From WikiMD's Food, Medicine & Wellness Encyclopedia

12-O-Tetradecanoylphorbol-13-acetate (also known as TPA or PMA) is a potent tumor promoter often used in research to activate the signal transduction enzyme protein kinase C (PKC). It is a derivative of phorbol.

Chemistry[edit | edit source]

12-O-Tetradecanoylphorbol-13-acetate is a phorbol ester. It is structurally similar to diacylglycerol (DAG), a natural activator of PKC. TPA is more potent than DAG in activating PKC because it is not turned over as rapidly as DAG in the cell, allowing it to persist and activate PKC for a longer period of time.

Biological effects[edit | edit source]

TPA has been shown to have a wide range of effects on cells, many of which are due to its ability to activate PKC. It has been shown to induce cell differentiation, increase cell proliferation, and promote tumor formation in certain types of cells. It can also induce apoptosis in some cells.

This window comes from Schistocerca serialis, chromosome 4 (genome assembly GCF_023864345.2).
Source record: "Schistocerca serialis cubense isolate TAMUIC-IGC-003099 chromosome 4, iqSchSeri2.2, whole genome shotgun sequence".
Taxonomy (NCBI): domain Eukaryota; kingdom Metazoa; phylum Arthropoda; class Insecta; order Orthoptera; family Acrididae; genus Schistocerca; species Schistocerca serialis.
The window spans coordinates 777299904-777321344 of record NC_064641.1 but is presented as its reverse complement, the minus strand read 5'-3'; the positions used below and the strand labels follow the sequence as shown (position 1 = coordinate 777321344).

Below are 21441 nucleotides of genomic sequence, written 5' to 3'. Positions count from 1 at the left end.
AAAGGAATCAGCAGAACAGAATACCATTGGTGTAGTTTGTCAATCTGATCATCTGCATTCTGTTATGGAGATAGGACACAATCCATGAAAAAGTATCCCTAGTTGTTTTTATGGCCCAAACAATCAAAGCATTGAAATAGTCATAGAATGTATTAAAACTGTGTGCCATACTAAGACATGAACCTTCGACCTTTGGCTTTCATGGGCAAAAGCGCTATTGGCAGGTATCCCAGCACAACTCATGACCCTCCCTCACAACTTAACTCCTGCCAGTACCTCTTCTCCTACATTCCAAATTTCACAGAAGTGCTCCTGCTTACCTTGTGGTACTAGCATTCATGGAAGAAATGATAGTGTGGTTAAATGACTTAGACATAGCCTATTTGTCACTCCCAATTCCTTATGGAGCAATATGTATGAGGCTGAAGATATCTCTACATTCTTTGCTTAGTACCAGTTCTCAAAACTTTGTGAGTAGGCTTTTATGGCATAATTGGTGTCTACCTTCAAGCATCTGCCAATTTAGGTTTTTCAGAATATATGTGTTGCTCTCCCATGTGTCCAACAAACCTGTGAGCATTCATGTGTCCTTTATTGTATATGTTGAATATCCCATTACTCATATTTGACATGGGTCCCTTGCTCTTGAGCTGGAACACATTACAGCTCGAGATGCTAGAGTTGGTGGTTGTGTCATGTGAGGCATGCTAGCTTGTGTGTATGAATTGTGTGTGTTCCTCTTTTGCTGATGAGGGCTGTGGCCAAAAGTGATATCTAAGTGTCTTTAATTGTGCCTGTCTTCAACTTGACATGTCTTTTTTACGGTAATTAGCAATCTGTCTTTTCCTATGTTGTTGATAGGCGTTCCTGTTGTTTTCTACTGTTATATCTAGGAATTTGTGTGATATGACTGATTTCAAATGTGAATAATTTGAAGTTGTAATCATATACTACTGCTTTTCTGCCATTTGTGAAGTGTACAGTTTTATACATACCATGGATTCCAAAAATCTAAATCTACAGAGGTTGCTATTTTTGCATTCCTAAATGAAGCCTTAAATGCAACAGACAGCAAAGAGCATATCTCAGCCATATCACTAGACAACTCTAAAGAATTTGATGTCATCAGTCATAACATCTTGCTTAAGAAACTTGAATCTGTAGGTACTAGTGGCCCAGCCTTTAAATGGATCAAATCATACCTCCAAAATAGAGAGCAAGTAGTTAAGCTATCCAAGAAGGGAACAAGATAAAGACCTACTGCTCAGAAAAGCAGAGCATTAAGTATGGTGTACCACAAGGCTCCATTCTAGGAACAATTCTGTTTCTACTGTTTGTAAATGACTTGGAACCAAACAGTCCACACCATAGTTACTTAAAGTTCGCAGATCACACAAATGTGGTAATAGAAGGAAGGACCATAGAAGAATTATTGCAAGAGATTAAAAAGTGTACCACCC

Medical research[edit | edit source]

Due to its potent tumor-promoting activity, TPA has been used extensively in research to study the mechanisms of tumor promotion and carcinogenesis. It has also been used to study the role of PKC in cell function and disease.

Safety[edit | edit source]

TPA is a potent tumor promoter and should be handled with care. It is a known carcinogen and can cause skin irritation and eye damage.

See also[edit | edit source]


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Contributors: Prab R. Tumpati, MD